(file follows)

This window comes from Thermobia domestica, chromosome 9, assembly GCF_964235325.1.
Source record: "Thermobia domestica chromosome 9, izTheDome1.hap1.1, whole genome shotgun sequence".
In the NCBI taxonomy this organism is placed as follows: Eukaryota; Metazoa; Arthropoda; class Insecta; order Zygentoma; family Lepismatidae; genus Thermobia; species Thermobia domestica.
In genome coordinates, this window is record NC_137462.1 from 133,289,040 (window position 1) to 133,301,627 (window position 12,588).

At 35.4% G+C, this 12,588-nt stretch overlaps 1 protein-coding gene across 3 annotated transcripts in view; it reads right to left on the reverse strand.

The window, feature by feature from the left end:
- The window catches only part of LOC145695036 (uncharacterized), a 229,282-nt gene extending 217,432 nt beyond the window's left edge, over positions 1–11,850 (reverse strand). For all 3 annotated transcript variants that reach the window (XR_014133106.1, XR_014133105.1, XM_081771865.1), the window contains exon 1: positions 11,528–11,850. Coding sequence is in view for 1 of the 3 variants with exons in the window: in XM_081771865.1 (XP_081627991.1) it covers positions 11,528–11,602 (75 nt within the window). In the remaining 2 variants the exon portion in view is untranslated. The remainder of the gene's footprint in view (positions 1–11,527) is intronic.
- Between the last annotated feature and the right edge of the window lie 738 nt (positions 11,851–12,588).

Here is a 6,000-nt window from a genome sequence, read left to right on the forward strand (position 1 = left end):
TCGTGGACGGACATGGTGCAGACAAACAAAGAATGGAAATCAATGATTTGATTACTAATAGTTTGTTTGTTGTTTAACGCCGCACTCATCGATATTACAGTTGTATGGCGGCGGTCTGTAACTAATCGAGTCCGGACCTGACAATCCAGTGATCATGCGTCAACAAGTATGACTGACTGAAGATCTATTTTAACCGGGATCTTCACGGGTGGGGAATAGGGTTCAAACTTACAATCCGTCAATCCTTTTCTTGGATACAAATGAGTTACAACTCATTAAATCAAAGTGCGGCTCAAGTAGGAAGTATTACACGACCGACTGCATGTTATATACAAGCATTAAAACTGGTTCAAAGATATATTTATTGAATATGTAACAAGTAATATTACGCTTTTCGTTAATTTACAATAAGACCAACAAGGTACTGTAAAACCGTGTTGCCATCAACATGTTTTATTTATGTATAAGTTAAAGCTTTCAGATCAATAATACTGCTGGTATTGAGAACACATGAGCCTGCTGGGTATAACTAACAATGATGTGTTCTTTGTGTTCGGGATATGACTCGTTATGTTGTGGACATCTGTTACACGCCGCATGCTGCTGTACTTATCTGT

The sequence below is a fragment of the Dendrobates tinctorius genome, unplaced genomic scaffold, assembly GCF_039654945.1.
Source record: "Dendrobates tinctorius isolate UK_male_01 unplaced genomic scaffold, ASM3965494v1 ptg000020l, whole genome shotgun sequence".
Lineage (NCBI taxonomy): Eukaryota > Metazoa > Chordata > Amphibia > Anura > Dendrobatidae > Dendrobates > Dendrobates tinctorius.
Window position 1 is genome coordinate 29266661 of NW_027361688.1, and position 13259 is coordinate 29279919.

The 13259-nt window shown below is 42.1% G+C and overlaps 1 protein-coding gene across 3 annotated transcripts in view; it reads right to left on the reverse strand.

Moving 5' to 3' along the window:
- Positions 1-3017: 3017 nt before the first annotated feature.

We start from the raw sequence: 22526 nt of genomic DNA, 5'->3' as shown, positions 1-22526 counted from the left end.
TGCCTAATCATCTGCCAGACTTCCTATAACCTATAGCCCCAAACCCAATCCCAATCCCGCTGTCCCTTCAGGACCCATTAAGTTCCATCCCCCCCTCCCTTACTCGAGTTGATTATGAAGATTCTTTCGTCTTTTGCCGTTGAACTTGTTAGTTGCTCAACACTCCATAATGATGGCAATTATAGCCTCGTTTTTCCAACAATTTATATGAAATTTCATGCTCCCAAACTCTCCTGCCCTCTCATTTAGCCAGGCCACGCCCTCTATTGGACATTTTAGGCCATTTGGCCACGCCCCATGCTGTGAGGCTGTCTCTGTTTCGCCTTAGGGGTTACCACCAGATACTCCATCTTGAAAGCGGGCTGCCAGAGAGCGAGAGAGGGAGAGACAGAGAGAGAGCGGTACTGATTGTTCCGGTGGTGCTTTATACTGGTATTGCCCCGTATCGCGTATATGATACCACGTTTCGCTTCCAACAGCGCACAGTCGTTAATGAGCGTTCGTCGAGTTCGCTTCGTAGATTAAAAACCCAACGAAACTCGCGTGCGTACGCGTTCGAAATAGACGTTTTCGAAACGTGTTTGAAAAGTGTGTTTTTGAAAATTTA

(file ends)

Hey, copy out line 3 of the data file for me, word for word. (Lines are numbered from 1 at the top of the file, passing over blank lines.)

In the NCBI taxonomy this organism is placed as follows: Eukaryota; Metazoa; Arthropoda; class Insecta; order Zygentoma; family Lepismatidae; genus Thermobia; species Thermobia domestica.